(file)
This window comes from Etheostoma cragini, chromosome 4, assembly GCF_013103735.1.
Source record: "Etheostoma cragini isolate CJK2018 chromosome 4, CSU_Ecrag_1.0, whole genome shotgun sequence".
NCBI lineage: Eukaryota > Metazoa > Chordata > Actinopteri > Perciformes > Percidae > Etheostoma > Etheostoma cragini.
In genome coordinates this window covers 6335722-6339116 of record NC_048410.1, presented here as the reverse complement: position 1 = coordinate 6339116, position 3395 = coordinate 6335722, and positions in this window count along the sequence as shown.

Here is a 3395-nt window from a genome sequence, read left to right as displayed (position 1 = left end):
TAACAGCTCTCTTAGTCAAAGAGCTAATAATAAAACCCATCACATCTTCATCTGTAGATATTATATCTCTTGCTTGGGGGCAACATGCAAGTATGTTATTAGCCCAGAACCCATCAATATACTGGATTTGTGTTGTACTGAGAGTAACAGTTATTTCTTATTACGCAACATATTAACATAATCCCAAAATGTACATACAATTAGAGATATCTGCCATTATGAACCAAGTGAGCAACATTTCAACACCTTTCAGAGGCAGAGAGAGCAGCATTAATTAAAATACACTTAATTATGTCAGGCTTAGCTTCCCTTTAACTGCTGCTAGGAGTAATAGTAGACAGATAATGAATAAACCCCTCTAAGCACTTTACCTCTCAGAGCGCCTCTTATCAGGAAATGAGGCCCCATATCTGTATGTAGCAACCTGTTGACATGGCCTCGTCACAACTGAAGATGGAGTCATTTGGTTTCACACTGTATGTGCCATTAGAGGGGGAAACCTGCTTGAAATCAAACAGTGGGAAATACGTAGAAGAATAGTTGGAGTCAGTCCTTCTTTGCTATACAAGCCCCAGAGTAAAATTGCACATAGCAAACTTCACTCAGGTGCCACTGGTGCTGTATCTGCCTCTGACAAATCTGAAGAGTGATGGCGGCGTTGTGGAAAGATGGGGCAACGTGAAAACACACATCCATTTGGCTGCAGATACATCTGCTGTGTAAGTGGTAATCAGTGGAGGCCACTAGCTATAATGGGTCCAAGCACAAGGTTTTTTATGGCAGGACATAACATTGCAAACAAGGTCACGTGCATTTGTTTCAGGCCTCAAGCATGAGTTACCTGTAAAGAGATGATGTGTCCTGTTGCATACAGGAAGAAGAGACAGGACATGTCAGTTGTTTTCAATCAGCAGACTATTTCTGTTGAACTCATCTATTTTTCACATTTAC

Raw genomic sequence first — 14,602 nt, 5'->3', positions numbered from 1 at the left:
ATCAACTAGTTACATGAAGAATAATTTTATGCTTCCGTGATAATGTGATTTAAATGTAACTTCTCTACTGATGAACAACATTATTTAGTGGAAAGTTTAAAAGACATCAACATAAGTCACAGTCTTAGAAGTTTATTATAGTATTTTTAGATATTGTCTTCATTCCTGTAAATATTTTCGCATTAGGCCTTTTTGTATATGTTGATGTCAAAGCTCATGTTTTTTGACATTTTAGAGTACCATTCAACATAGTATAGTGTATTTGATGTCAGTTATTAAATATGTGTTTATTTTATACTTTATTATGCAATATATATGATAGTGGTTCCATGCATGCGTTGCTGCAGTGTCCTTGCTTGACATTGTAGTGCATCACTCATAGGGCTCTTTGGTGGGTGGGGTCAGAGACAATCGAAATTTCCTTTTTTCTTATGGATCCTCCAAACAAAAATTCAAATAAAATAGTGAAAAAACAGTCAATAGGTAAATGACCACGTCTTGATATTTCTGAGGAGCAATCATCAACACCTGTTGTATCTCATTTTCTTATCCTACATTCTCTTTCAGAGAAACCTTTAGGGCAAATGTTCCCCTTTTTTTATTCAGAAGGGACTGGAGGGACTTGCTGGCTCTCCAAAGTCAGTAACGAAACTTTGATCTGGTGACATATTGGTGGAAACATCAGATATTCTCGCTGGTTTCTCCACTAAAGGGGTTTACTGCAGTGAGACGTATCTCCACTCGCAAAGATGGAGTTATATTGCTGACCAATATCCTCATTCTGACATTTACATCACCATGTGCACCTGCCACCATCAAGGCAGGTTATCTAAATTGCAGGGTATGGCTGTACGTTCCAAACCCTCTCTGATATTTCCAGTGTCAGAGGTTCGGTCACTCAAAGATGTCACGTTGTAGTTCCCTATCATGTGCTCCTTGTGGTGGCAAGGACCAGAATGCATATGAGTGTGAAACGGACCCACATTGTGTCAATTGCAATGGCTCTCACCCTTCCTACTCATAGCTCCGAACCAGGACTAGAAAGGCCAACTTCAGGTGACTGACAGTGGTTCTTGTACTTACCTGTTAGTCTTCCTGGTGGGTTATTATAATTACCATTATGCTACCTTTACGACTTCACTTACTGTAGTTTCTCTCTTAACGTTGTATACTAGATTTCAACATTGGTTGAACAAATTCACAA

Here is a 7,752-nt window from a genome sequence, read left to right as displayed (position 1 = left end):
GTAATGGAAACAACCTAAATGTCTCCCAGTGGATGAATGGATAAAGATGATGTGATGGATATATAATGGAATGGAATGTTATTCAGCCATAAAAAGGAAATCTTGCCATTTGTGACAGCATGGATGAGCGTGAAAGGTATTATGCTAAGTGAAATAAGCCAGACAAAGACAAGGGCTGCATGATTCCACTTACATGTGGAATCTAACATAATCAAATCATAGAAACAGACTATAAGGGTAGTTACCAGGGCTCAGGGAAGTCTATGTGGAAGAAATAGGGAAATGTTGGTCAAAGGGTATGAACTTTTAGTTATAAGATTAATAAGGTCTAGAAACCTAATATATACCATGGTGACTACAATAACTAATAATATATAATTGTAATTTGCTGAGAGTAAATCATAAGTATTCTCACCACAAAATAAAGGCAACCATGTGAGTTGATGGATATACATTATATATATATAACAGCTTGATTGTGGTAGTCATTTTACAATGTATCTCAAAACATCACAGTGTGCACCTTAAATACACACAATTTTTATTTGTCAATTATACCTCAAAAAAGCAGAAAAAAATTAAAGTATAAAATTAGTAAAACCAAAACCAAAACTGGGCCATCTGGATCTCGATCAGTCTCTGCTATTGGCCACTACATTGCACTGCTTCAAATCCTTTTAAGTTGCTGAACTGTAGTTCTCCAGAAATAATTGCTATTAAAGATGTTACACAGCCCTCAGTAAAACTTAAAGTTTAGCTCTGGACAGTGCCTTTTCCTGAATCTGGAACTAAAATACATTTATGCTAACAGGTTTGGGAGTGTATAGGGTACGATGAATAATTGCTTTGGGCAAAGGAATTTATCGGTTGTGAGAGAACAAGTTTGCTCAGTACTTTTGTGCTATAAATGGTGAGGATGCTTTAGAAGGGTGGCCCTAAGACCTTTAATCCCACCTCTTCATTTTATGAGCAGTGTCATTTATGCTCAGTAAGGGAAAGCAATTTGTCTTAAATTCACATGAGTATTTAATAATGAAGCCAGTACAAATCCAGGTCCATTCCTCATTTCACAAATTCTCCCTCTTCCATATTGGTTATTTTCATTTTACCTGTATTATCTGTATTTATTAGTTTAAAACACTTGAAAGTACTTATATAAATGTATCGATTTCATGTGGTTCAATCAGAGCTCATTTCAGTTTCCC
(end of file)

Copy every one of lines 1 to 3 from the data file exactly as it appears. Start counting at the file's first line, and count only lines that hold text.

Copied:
This window comes from Etheostoma cragini, chromosome 4, assembly GCF_013103735.1.
Source record: "Etheostoma cragini isolate CJK2018 chromosome 4, CSU_Ecrag_1.0, whole genome shotgun sequence".
NCBI lineage: Eukaryota > Metazoa > Chordata > Actinopteri > Perciformes > Percidae > Etheostoma > Etheostoma cragini.